FOR3001 - Principles of forensic medicine and science - 2019

6 points, SCA Band 2, 0.125 EFTSL

Undergraduate - Unit

Refer to the specific census and withdrawal dates for the semester(s) in which this unit is offered.

Faculty

Medicine, Nursing and Health Sciences

Organisational Unit

Department of Epidemiology and Preventive Medicine

Chief examiner(s)

A. Prof Richard Bassed

Coordinator(s)

Jo-Anne Mazzeo

Unit guides

Offered

Caulfield

  • Second semester 2019 (On-campus)

Prerequisites

(BMA1011 and BMA1012) OR (BMS2031 and BMS2011)

Synopsis

This unit will cover the complex and diverse specialties of Forensic Medicine and Science.

This unit will cover all forensic disciplines, both medical and scientific, that are encountered in the medico-legal investigation of death and injury (deliberate and accidental).

Topics covered in the unit include; the scope of forensic medical science, clinical forensic medicine, forensic field sciences, forensic odontology, forensic anthropology, forensic molecular biology, forensic toxicology, death investigation, decomposition and forensic entomology, forensic pathology, the role of the coroner and public health, and the anatomy of a murder.

Outcomes

Upon successful completion of this unit, students will be able to:

  1. Summarise the principles and scope of forensic medicine and science in their application in the Australian Criminal Justice and Coronial legal systems.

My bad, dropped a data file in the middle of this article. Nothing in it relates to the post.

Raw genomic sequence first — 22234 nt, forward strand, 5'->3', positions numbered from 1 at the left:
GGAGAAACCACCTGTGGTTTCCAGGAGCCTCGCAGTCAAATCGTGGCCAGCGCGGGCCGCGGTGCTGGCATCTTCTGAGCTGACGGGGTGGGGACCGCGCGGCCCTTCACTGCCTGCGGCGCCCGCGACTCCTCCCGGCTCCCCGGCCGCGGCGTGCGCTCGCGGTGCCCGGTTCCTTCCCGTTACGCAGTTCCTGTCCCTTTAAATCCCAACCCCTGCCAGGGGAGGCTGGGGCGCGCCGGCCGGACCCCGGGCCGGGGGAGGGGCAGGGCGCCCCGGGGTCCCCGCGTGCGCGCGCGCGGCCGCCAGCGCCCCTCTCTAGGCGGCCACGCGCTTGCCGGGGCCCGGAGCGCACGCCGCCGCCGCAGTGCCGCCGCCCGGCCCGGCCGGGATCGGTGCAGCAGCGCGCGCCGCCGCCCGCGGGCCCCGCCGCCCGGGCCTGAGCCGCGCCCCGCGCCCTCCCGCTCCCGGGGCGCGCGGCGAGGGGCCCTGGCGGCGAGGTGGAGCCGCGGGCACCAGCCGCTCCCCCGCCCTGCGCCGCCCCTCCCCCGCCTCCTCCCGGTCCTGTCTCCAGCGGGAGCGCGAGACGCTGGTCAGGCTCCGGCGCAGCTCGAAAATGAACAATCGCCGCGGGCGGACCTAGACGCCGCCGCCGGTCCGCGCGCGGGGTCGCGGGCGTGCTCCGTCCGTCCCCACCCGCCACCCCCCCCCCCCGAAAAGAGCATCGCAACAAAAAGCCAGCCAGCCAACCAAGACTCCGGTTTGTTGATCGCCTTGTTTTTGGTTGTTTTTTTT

2. Distinguish the application of Clinical Forensic Medical services and apply them to the Australian Criminal Justice and Coronial legal systems.
  3. Describe the core elements of forensic odontology, anthropology and forensic entomology and be able to expo how these specialties assist forensic medical investigations.
  4. Discuss the core elements of forensic toxicology and forensic molecular biology and how these science disciplines are integrated into a comprehensive death investigation service.
  5. Distinguish basic forensic autopsy principles in the setting of medico-legal death investigation the approaches to autopsy.
  6. Explain the interface between forensic pathology and other forensic medical and scientific disciplines in a team based approach to death investigation.
  7. Summarise the legal frameworks within which forensic practitioners work.

Assessment

NOTE: From 1 July 2019, the duration of all exams is changing to combine reading and writing time. The new exam duration for this unit is 2 hours and 10 minutes .

  • Weekly quizzes (10%)
  • Case study (2,400 words) (40%) (hurdle)
  • Mid-semester test (10%)
  • Written examination (2 hours) (40%) (hurdle)

Workload requirements

6 hours per week of teacher directed study including a 1 hour lecture and two hour tutorial; 6 hours per week of self directed private study.

See also Unit timetable information

This unit applies to the following area(s) of study

Public health

Forensic Science